The final account for the Millenary did show a small profit, so that the organisers were able to present £89 2s 10d to Jepson’s Orphan Boys and £89 2s 9d to the Dispensary. The whole event had cost £1776 1s 11d. Of this, £53 10s 0d went to Mr Ferris, which he certainly seems to have earned – as the committee obviously felt, since they voted him a £15 gratuity in addition. ‘Mr. A. Dawtrey’ received £10 10s for the play, £1 17s 2d for music and railway fares from Nottingham (only £1 was for music), and £5 for Newspaper articles – were some of the enthusiastic reviews in-house creations? This compares with £37 10s paid to Messrs Collinson and Lickley simply for transporting ‘Foresters, etc.’ to Fountains for rehearsals – and possibly breaking down on occasion.
Much can be read about the Millenary in the voluminous printed account of the festival: Ripon Millenary, a Record of the Festival; Also a History of the City arranged under its Wakemen and Mayors from the year 1400, (W.Harrison Printer, & Publisher, Ripon. Imprinted in the Year 1892. (The copy in the Thoresby Library was that presented to Mr F.M. Walbran, a relation of one of the key contributors on the history of Ripon.) What the Thoresby Library can provide is contact with the actual material that was handed out, sent, handed in, sung from, and no doubt cursed over, but in any case handled.. It should perhaps be said that we possess no manuscript material. There are invitation cards, tickets for the play (one made out to ‘Maistresse Hargrave’), the final printed accounts, a text of the play, a photograph of one of the leading actors (Mark Landon); there are four newspapers: one separate Gazette supplement (26 August 1886), two copies of the Ripon Gazette, one with and one without Supplement (2 and 9 September respectively), and one copy of the Ripon Observer (4 September 1886). All contain accounts of the celebrations. There are also the printed decisions of committees, ‘Ye Bille of Fare’ for the refreshments at Fountains, advertisements for the Millenary Record, short histories of Ripon prepared for the occasion, programmes of the pageant, etc.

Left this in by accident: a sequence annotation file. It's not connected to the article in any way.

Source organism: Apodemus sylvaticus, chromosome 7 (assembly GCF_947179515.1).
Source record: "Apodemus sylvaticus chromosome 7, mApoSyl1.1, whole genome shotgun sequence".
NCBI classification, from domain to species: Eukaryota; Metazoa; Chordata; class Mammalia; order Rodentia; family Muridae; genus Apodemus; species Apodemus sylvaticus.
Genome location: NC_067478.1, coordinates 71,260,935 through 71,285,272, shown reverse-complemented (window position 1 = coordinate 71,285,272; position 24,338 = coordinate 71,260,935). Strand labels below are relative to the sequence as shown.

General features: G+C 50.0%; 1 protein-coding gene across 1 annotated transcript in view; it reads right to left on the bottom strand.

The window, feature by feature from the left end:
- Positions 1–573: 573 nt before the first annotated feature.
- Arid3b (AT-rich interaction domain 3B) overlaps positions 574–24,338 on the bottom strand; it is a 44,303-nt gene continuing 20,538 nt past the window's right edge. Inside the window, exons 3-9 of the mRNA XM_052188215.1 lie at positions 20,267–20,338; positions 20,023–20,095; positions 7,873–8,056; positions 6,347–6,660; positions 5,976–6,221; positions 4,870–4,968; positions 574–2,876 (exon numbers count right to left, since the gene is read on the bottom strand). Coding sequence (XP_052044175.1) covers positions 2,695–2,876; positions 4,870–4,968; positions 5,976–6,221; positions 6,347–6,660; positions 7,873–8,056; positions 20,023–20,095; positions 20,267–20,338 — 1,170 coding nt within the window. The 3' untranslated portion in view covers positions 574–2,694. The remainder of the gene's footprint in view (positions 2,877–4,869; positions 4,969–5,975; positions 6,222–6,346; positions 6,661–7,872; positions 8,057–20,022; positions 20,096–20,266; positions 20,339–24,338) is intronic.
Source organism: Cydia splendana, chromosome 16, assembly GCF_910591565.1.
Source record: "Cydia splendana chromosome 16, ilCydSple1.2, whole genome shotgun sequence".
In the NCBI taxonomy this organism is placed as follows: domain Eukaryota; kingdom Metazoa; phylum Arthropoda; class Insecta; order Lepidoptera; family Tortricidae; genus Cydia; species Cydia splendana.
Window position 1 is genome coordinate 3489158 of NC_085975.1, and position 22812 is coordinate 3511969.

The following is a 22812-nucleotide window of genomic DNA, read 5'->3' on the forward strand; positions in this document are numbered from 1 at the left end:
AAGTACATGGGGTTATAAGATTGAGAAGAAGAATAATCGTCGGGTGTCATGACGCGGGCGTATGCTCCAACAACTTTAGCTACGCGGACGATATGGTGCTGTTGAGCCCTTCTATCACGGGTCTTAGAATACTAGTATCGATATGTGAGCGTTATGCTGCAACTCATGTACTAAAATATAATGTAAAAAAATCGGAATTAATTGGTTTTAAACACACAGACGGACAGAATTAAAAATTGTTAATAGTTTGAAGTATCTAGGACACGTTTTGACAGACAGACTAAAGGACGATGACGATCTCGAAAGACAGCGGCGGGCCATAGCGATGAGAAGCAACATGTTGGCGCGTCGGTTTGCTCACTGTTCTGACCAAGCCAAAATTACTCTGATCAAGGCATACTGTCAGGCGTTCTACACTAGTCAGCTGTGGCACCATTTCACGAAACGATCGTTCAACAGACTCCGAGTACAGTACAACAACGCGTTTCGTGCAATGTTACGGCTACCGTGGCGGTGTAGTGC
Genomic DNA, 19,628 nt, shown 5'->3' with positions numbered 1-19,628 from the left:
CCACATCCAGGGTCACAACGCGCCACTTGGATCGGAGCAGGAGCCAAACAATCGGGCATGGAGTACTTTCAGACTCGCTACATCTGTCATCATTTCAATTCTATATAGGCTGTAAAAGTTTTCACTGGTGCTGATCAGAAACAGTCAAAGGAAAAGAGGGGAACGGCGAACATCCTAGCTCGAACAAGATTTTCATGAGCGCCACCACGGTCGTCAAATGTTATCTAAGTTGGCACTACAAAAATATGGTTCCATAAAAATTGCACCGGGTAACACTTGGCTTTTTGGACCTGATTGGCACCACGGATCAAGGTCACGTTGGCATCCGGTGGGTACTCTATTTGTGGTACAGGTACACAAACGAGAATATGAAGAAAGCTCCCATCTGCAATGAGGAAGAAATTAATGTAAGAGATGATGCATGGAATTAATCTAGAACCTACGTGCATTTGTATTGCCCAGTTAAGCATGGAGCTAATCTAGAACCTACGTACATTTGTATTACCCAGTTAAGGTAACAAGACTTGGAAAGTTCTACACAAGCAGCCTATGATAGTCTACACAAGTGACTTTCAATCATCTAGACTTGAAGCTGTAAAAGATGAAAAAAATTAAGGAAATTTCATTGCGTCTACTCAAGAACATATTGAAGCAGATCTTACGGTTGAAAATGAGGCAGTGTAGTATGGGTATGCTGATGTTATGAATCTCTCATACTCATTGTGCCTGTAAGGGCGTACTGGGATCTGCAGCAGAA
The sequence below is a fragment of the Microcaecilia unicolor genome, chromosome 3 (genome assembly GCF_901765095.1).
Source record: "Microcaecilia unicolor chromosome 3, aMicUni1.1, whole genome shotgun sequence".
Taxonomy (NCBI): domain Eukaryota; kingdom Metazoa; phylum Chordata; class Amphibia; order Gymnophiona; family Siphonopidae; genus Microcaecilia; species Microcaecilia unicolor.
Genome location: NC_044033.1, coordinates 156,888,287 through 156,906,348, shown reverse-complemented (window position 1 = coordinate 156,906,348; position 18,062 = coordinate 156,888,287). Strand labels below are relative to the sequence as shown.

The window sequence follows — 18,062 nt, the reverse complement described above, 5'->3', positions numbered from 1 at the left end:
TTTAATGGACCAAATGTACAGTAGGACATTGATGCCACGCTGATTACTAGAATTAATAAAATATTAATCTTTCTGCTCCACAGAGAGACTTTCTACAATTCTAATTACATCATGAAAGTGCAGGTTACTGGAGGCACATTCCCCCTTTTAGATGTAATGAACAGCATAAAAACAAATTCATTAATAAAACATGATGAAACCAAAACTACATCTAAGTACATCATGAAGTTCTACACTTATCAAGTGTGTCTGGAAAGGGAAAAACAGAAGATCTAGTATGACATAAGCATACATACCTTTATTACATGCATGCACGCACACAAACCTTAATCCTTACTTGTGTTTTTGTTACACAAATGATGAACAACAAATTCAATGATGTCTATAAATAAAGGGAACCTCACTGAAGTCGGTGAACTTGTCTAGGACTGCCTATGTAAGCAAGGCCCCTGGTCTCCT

I have to confess an interest in writing about the Ripon Millenary: my Grandmother was one of the Flower Girls in the Pageant (Edith Tattersall – with her friend, Lily Nobbs). That, of course is one of the excitements of a celebration of such magnitude, it embraces so many families. But it also reaches out to a wider world of scholarship. One of the best articles on D’Arcy Ferris and the Ripon Millenary is by John Marshall, in an academic study of Robin Hood (’Riding with Robin Hood: English Pageantry and the Making of a Legend’, in The Making of the Middle Ages: Liverpool Essays, ed. by M. Costambeys, A. Hamer & M. Heale, Liverpool University Press, 2007).
Local history is never just local.
A sketch of D’Arcy Ferris, by himself, expecting a
long wait for the Millenary Record.
All illustrations are from the Thoresby Society’s collection.
Copyright ©Peter Meredith and the Thoresby Society, 2011